A MULTI-NATIONAL mining giant appears to have ruffled government feathers when its executive told an inquiry into fly-in, fly-out mining that as it paid its taxes it was the government's role to supply the infrastructure.
In his opening speech to the House of Representatives inquiry held in Melbourne, Rio Tinto's chief adviser for government relations, Mark O'Neill, said health services, education and housing were vital and needed to be improved in mining areas.
Mr O'Neill said Rio Tinto paid about $5 billion in income tax plus a further $2 billion in state royalties.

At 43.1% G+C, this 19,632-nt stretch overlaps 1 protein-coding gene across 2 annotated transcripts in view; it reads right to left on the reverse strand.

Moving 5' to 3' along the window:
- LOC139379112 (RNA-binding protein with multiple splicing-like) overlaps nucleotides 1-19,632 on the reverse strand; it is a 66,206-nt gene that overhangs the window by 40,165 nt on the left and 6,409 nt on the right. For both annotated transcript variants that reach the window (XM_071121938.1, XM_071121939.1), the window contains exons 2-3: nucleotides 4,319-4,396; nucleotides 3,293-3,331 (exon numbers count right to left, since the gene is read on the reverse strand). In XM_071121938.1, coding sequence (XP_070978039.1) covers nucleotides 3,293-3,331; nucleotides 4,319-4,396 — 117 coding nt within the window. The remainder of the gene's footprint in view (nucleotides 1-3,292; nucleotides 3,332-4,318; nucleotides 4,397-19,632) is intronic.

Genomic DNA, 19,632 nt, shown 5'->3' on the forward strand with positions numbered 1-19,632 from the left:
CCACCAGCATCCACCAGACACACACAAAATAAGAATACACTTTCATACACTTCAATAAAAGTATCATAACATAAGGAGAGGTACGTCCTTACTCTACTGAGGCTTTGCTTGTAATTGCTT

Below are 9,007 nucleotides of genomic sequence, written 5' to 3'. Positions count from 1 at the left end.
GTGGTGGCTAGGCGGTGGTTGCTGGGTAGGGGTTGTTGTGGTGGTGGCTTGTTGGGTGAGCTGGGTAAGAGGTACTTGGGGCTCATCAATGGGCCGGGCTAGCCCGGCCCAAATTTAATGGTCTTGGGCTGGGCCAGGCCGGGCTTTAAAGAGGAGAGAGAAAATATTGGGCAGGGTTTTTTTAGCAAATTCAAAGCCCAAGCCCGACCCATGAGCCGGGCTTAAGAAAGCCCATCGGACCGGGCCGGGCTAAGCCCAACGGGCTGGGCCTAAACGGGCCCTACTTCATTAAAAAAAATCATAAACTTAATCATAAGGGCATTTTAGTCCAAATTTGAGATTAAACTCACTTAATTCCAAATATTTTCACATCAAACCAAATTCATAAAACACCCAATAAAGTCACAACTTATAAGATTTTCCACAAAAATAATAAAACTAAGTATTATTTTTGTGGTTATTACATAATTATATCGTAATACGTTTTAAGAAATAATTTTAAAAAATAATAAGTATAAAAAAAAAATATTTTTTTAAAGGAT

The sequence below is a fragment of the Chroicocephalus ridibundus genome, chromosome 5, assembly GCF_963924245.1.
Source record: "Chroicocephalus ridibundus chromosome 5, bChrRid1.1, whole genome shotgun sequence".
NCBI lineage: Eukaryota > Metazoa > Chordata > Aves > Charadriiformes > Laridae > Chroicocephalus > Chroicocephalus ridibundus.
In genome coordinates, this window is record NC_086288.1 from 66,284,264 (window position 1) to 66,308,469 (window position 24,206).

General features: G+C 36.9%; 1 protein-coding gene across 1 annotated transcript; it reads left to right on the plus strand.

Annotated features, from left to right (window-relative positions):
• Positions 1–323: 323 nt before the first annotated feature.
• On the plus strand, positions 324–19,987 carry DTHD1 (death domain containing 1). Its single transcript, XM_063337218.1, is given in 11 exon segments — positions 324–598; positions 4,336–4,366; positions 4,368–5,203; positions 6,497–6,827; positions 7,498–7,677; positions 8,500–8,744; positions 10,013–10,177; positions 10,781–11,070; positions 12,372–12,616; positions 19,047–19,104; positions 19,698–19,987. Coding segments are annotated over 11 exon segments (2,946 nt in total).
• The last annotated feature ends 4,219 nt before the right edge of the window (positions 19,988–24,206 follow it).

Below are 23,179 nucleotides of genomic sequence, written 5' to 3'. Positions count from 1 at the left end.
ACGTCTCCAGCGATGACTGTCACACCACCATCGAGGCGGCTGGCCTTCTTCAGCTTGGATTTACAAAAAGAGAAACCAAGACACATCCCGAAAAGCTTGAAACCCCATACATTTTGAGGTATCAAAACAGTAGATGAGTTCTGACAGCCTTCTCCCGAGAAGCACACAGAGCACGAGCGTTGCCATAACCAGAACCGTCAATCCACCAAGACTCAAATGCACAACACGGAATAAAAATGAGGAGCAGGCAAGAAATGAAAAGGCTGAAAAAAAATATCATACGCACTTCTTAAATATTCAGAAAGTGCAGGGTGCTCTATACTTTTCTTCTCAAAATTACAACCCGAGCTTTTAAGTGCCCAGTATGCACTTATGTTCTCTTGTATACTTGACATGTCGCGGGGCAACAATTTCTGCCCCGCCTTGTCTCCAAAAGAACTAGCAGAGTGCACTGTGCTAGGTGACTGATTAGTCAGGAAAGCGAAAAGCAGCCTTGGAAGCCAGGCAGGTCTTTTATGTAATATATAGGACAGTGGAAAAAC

He told the committee, chaired by independent MP Tony Windsor, that fly-in or drive-in commuters would remain an essential option to the industry if services, housing and the level of local skills were not up to standard.
"It is worth noting here that governments do have a responsibility to adjust to changes in demographics and geographic demand for the basic services they have traditionally been responsible for delivering," Mr O'Neill said.
He added that government revenues had clearly increased with more mining, but "it is less clear that service delivery in some areas has kept pace with that".
Deputy chair Steve Gibbons reportedly told the hearing mining companies appeared happy to leave governments to deal with the consequences of mining, rather than work to help.
Mr O'Neill was joined by his Rio Tinto colleagues from the Pilbara in WA and Clermont in Central Queensland.
The inquiry also heard from resources industry groups AusIMM and the Australian Mines and Metals Association.